Cerebral aneurysm is a cerebrovascular disorder caused by a weakness in the wall of an artery in the brain. (Read about "The Brain") The disorder may result from congenital defects (Read about "Birth Defects") or from preexisting conditions such as hypertensive vascular disease and atherosclerosis (Read about "Arteriosclerosis & Atherosclerosis"), or from head trauma. (Read about "Head Injury") The National Institute of Neurological Disorders and Stroke (NINDS) says cerebral aneurysms occur more commonly in adults than in children and are slightly more common in women than in men; however they may occur at any age.
Rupture of a cerebral aneurysm is dangerous and usually results in bleeding in the brain or in the area surrounding the brain, leading to an intracranial hematoma (a mass of blood - usually clotted - within the skull). Rebleeding, hydrocephalus (the excessive accumulation of cerebrospinal fluid), vasospasm (spasm of the blood vessels), or multiple aneurysms may also occur. (Read about "Hydrocephalus") The American Stroke Association says a ruptured aneurysm in the brain can also be the cause of a stroke. (Read about "Stroke")
Onset is usually sudden and without warning, according to NINDS. The Brain Aneurysm Foundation (BAF) says that before an aneurysm ruptures, about 40 percent of individuals may experience such symptoms as:
The rest of the time the individual may be asymptomatic, experiencing no symptoms at all.
If your doctor suspects that you have an aneurysm, he or she may perform a computed tomography angiogram (CTA) which is a special CT scan of your brain. (Read about "CT Scan - Computerized Tomography") Another test that can be used is Magnetic Resonance Angiogram (MRA), which is a type of MRI of the brain. (Read about "MRI - Magnetic Resonance Imaging") If test results are normal, your doctor may still recommend that a spinal tap be performed to help with the diagnosis.
Not all cerebral aneurysms burst. According to NINDS, considerations for treating an unruptured aneurysm include the type, size and location of the aneurysm, as well as the patient's age, health, and personal and family medical history. The risks and benefits of treatment must also be compared to the risk of rupture. Options for treating cerebral aneurysms include microvascular clipping (which involves cutting off the flow of blood to the aneurysm), occlusion (the surgeon clamps off the artery that leads to the aneurysm) and endovascular embolization (a catheter is inserted into an artery and threaded to the aneurysm site, where it places material to fill the aneurysm and block it from circulation).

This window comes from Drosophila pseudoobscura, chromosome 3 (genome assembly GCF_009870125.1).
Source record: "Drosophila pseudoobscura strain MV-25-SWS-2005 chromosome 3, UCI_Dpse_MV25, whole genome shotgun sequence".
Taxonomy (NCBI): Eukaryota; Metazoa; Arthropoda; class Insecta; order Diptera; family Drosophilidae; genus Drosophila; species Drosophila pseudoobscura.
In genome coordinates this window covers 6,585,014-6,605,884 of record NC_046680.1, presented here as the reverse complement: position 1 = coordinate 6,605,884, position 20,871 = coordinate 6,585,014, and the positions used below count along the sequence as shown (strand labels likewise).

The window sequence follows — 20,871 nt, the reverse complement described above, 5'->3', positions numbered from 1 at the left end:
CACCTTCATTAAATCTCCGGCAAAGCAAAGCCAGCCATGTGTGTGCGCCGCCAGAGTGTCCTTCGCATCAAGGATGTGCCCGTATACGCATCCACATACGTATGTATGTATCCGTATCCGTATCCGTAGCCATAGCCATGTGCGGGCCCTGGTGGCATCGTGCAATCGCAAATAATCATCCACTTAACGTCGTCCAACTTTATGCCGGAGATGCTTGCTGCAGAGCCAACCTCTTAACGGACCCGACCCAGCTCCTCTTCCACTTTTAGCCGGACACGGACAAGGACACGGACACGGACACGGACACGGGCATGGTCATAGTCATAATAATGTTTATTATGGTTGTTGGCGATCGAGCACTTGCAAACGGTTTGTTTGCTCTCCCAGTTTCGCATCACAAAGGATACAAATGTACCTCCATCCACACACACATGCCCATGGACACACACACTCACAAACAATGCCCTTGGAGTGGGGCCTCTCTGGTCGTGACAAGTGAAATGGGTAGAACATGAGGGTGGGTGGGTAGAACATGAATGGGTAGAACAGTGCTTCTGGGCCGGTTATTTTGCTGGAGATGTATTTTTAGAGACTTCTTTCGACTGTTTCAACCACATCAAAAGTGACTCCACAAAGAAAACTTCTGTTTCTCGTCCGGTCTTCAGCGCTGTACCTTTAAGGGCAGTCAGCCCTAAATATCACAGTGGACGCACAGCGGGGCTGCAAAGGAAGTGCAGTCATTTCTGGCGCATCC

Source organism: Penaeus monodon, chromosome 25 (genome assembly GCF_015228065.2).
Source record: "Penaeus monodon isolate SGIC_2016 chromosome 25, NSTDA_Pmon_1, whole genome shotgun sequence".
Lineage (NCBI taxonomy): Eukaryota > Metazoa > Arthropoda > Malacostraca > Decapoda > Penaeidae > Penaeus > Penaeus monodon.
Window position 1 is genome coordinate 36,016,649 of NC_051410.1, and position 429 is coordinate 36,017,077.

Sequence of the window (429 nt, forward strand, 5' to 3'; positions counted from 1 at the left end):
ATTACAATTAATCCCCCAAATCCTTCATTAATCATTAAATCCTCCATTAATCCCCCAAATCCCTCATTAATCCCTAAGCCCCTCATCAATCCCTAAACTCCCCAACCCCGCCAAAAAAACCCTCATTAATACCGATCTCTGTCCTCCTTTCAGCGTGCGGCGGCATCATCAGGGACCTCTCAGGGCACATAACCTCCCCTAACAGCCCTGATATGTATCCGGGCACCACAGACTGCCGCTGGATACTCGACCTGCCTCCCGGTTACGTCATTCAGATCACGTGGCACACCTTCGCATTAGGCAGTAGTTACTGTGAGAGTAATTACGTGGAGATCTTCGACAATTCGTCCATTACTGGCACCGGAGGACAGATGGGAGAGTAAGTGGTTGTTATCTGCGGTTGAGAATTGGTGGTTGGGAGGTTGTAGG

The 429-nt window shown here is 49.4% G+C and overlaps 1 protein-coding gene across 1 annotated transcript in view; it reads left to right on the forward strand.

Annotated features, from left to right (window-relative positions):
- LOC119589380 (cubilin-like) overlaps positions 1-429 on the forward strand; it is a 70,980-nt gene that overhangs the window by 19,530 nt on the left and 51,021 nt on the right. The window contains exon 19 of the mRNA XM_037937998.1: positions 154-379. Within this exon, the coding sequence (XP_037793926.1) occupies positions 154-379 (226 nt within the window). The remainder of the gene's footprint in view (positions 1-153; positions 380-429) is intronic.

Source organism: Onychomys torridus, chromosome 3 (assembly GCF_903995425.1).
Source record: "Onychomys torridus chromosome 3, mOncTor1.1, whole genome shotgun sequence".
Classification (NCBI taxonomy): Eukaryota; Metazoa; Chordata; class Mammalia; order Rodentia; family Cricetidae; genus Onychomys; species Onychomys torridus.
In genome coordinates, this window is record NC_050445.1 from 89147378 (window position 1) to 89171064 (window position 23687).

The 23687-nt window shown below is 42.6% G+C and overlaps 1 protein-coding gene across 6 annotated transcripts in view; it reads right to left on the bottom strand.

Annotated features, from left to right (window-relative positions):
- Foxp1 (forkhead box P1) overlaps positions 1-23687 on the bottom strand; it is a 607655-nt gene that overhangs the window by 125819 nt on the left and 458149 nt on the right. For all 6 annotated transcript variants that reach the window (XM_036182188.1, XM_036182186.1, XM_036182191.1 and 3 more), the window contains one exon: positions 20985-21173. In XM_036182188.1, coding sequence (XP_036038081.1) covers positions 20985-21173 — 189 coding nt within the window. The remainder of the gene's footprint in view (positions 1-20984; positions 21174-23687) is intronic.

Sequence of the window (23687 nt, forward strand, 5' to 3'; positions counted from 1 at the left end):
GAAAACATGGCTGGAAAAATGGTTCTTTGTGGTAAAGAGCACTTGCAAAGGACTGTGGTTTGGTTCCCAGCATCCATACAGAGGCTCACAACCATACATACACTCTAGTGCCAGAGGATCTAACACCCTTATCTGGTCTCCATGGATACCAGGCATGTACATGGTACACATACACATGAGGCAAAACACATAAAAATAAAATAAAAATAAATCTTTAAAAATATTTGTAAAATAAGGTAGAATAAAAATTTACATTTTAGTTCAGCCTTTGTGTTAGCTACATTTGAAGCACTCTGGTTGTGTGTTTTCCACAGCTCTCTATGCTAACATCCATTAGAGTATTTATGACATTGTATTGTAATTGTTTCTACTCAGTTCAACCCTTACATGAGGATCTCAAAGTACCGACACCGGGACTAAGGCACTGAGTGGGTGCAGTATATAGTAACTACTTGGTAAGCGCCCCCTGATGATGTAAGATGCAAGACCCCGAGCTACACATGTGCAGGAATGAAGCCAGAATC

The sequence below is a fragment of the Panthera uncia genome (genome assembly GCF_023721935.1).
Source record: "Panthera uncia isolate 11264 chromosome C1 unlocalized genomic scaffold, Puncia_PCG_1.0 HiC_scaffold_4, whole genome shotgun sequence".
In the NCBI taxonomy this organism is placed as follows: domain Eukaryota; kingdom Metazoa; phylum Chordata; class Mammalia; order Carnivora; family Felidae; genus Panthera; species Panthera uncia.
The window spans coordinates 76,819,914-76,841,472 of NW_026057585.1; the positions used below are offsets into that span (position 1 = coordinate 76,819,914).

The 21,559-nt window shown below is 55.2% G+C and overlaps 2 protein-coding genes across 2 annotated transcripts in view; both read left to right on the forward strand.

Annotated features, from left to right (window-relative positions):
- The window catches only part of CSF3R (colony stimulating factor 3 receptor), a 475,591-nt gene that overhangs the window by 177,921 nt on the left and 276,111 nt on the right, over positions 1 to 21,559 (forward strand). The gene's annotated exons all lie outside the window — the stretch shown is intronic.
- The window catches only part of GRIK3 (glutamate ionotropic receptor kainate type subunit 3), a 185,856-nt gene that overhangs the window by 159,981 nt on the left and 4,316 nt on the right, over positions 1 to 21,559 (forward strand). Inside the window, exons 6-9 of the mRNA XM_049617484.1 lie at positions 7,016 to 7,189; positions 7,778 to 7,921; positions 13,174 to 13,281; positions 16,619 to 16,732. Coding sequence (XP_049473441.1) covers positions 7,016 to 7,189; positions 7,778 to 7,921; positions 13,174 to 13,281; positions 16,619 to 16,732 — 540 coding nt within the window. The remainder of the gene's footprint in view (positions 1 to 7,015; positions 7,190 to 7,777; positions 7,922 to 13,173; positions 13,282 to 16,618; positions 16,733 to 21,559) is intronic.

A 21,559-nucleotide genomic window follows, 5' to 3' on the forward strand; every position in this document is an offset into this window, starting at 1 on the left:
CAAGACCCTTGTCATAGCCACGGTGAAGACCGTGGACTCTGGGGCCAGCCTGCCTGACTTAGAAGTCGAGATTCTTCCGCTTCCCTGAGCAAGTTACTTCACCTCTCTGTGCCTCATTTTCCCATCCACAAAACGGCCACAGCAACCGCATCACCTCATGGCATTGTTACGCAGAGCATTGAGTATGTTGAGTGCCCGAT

Emergency treatment for individuals with a ruptured cerebral aneurysm generally includes restoring deteriorating respiration and reducing intracranial pressure. Surgery is usually performed within the first 3 days to clip the ruptured aneurysm and to reduce the risk of rebleeding. (Read about "Neurosurgery") In patients for whom surgery is considered too risky, microcoil thrombosis or balloon embolization may be performed. Other treatments may include bed rest and/or drug therapy, according to NINDS.
The prognosis for a patient with a ruptured cerebral aneurysm depends on the extent and location of the aneurysm, the person's age, general health and neurological condition. Some individuals with a ruptured cerebral aneurysm die from the initial bleeding. Other individuals with cerebral aneurysm recover with little or no neurological deficit. Early diagnosis and treatment are important. Following treatment, it is also essential to get any risk factors, such as high cholesterol or high blood pressure, under control.
All Concept Communications material is provided for information only and is neither advice nor a substitute for proper medical care. Consult a qualified healthcare professional who understands your particular history for individual concerns.